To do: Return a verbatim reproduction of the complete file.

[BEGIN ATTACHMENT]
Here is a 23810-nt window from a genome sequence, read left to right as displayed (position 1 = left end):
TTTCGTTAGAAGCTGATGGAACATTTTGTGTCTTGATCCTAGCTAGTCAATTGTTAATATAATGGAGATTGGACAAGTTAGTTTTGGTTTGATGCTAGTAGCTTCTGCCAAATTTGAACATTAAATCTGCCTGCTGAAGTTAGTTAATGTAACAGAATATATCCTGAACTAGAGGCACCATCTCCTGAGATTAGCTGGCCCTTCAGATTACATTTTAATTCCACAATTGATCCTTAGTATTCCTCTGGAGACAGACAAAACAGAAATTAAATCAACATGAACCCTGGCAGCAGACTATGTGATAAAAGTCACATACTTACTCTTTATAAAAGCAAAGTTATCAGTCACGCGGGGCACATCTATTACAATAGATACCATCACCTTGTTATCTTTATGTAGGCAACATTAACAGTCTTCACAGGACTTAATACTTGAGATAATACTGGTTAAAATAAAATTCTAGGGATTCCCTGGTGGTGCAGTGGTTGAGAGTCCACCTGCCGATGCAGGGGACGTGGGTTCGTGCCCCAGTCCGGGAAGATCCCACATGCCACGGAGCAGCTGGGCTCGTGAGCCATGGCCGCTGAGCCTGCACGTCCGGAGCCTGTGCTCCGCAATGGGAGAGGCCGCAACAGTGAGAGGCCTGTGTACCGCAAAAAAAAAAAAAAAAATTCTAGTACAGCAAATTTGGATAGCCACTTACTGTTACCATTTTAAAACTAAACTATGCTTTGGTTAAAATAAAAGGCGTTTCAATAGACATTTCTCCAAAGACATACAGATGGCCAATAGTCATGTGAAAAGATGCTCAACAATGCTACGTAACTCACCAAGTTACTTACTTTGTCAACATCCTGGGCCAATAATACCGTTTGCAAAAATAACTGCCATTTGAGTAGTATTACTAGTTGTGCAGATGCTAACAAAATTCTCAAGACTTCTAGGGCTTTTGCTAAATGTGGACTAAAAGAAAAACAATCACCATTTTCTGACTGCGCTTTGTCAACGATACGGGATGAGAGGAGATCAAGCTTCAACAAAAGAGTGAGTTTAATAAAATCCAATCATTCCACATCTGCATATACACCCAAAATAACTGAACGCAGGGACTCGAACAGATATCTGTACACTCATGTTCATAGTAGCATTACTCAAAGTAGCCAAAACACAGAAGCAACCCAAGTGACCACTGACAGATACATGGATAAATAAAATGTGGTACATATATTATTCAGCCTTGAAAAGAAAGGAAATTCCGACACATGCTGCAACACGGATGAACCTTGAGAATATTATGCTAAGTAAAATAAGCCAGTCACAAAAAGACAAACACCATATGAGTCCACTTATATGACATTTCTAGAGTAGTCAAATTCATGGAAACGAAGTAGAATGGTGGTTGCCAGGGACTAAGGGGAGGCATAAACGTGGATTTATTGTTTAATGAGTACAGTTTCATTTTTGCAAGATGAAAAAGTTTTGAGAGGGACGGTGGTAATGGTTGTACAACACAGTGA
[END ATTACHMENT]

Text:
Here is a 23810-nt window from a genome sequence, read left to right as displayed (position 1 = left end):
TTTCGTTAGAAGCTGATGGAACATTTTGTGTCTTGATCCTAGCTAGTCAATTGTTAATATAATGGAGATTGGACAAGTTAGTTTTGGTTTGATGCTAGTAGCTTCTGCCAAATTTGAACATTAAATCTGCCTGCTGAAGTTAGTTAATGTAACAGAATATATCCTGAACTAGAGGCACCATCTCCTGAGATTAGCTGGCCCTTCAGATTACATTTTAATTCCACAATTGATCCTTAGTATTCCTCTGGAGACAGACAAAACAGAAATTAAATCAACATGAACCCTGGCAGCAGACTATGTGATAAAAGTCACATACTTACTCTTTATAAAAGCAAAGTTATCAGTCACGCGGGGCACATCTATTACAATAGATACCATCACCTTGTTATCTTTATGTAGGCAACATTAACAGTCTTCACAGGACTTAATACTTGAGATAATACTGGTTAAAATAAAATTCTAGGGATTCCCTGGTGGTGCAGTGGTTGAGAGTCCACCTGCCGATGCAGGGGACGTGGGTTCGTGCCCCAGTCCGGGAAGATCCCACATGCCACGGAGCAGCTGGGCTCGTGAGCCATGGCCGCTGAGCCTGCACGTCCGGAGCCTGTGCTCCGCAATGGGAGAGGCCGCAACAGTGAGAGGCCTGTGTACCGCAAAAAAAAAAAAAAAAATTCTAGTACAGCAAATTTGGATAGCCACTTACTGTTACCATTTTAAAACTAAACTATGCTTTGGTTAAAATAAAAGGCGTTTCAATAGACATTTCTCCAAAGACATACAGATGGCCAATAGTCATGTGAAAAGATGCTCAACAATGCTACGTAACTCACCAAGTTACTTACTTTGTCAACATCCTGGGCCAATAATACCGTTTGCAAAAATAACTGCCATTTGAGTAGTATTACTAGTTGTGCAGATGCTAACAAAATTCTCAAGACTTCTAGGGCTTTTGCTAAATGTGGACTAAAAGAAAAACAATCACCATTTTCTGACTGCGCTTTGTCAACGATACGGGATGAGAGGAGATCAAGCTTCAACAAAAGAGTGAGTTTAATAAAATCCAATCATTCCACATCTGCATATACACCCAAAATAACTGAACGCAGGGACTCGAACAGATATCTGTACACTCATGTTCATAGTAGCATTACTCAAAGTAGCCAAAACACAGAAGCAACCCAAGTGACCACTGACAGATACATGGATAAATAAAATGTGGTACATATATTATTCAGCCTTGAAAAGAAAGGAAATTCCGACACATGCTGCAACACGGATGAACCTTGAGAATATTATGCTAAGTAAAATAAGCCAGTCACAAAAAGACAAACACCATATGAGTCCACTTATATGACATTTCTAGAGTAGTCAAATTCATGGAAACGAAGTAGAATGGTGGTTGCCAGGGACTAAGGGGAGGCATAAACGTGGATTTATTGTTTAATGAGTACAGTTTCATTTTTGCAAGATGAAAAAGTTTTGAGAGGGACGGTGGTAATGGTTGTACAACACAGTGA